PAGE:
"So, yes, I think it's likely that there will be further restrictions introduced on the public health side.

"What I'm saying is that they need to come hand in glove with additional economic support measures."

The message from the North over this past week is that the financial support being offered by Westminster is not enough and if central government won't foot the bill, local leaders don't believe their communities can - or should - carry the cost.

But as local and national politicians battle over the terms of regional lockdowns, people have been coming together in this crisis too.

In Liverpool, I meet Everton supporter Dave Kelly, whose 'Fans Supporting Foodbanks' volunteer group has been feeding hundreds of families through the coronavirus crisis, with Liverpool and Everton fans setting aside their sporting rivalries and working together to collect food and other donations to hand out to local families and schools.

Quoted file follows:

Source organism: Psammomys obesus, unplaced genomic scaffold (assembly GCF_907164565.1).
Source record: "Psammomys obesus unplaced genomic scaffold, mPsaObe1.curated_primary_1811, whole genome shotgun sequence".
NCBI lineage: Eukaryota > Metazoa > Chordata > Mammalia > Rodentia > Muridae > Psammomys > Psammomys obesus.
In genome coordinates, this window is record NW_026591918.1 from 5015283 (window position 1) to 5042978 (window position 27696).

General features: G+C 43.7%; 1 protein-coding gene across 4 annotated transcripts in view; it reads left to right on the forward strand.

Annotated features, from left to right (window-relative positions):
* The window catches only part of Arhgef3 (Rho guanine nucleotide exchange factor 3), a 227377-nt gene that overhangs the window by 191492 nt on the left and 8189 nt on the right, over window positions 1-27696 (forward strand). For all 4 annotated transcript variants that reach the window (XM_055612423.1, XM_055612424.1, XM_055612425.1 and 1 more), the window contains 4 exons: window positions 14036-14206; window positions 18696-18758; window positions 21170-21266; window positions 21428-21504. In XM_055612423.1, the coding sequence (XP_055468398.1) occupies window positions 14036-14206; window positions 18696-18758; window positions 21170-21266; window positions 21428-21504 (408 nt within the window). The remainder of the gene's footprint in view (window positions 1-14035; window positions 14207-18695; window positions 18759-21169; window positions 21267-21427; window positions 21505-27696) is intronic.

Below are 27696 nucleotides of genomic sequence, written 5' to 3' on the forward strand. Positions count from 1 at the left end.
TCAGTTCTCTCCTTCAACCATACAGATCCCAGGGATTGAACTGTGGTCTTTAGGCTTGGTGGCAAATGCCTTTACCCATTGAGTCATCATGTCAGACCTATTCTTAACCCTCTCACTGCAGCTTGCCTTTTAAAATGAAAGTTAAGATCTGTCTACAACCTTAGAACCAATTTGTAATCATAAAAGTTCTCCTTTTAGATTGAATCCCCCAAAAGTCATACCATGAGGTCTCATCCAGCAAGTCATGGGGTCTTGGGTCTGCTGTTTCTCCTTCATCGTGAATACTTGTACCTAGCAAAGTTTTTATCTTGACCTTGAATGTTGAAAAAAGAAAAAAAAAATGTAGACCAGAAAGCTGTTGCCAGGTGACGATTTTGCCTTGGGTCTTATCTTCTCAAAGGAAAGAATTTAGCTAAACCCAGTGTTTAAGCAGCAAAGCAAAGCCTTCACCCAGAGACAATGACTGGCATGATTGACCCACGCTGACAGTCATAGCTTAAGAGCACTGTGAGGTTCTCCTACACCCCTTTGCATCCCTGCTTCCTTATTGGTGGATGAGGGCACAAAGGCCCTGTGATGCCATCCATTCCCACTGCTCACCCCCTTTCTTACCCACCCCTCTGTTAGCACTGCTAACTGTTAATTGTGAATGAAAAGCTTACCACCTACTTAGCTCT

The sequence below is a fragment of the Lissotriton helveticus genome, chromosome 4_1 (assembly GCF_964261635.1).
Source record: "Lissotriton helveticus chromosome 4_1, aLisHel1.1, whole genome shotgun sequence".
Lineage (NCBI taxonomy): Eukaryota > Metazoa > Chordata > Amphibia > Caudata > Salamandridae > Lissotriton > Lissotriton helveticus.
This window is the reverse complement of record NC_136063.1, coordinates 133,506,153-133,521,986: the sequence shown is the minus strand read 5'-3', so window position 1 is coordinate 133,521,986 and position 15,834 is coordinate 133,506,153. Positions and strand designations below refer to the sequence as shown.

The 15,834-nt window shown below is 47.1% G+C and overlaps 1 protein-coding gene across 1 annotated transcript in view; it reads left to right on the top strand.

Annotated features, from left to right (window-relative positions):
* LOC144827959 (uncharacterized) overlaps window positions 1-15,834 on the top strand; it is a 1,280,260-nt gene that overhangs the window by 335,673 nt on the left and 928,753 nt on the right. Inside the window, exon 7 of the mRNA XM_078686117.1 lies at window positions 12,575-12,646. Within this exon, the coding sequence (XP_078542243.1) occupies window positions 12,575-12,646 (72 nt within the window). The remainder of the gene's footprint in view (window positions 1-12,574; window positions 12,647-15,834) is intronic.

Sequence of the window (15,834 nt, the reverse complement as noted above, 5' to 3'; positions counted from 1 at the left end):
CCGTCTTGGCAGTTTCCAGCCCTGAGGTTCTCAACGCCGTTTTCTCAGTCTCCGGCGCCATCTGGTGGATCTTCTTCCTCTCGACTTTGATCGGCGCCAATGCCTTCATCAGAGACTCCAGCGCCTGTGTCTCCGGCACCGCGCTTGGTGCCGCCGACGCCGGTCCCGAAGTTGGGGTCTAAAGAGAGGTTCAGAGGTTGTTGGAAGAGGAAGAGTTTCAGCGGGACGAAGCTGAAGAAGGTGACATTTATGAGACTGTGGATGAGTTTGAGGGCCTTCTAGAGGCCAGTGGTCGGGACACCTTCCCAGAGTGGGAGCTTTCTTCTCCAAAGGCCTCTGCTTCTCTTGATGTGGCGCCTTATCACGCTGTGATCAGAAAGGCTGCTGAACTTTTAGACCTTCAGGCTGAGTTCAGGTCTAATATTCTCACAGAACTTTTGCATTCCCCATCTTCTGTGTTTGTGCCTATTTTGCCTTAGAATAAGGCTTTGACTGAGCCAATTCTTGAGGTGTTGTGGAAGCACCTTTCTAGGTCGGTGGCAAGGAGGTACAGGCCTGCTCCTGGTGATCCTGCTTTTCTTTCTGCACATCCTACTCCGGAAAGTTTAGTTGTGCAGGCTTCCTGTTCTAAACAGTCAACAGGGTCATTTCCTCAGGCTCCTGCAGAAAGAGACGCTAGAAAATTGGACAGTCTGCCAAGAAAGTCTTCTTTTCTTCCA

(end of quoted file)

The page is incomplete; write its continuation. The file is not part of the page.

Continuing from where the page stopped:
As I help him unload boxes of clothes at the Fazakerley community centre in one of the poorest parts of Liverpool, he tells me that football fans and players from both the city's great clubs have donated £200,000 to the charity in recent months.

But the new lockdown measures imposed on Liverpool this week are hurting.

Pub closures mean that Dave will be watching Saturday's Merseyside derby at home alone.

"I shielded for months," he tells me. "And now I'm going to have to do it again."

And the volunteers at the local community centre are worried, angry and sceptical.

Angry that Liverpool is one of the only parts of the country being put into the strictest lockdown measures and sceptical that they will work.